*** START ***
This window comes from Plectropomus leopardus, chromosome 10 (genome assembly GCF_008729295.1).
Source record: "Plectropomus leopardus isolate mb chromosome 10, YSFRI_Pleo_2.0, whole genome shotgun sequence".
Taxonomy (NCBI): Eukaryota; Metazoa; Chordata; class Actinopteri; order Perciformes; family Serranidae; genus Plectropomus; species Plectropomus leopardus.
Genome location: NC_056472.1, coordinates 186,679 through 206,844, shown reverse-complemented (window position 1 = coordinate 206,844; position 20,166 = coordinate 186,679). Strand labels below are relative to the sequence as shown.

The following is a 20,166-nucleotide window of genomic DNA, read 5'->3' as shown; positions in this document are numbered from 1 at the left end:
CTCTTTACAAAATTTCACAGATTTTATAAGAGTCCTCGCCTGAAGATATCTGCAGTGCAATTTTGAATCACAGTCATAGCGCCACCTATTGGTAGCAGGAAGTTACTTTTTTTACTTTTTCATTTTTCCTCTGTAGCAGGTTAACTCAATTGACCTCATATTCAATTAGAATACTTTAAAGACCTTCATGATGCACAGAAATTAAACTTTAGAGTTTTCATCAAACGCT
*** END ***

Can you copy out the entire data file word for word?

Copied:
This window comes from Plectropomus leopardus, chromosome 10 (genome assembly GCF_008729295.1).
Source record: "Plectropomus leopardus isolate mb chromosome 10, YSFRI_Pleo_2.0, whole genome shotgun sequence".
Taxonomy (NCBI): Eukaryota; Metazoa; Chordata; class Actinopteri; order Perciformes; family Serranidae; genus Plectropomus; species Plectropomus leopardus.
Genome location: NC_056472.1, coordinates 186,679 through 206,844, shown reverse-complemented (window position 1 = coordinate 206,844; position 20,166 = coordinate 186,679). Strand labels below are relative to the sequence as shown.

The following is a 20,166-nucleotide window of genomic DNA, read 5'->3' as shown; positions in this document are numbered from 1 at the left end:
CTCTTTACAAAATTTCACAGATTTTATAAGAGTCCTCGCCTGAAGATATCTGCAGTGCAATTTTGAATCACAGTCATAGCGCCACCTATTGGTAGCAGGAAGTTACTTTTTTTACTTTTTCATTTTTCCTCTGTAGCAGGTTAACTCAATTGACCTCATATTCAATTAGAATACTTTAAAGACCTTCATGATGCACAGAAATTAAACTTTAGAGTTTTCATCAAACGCT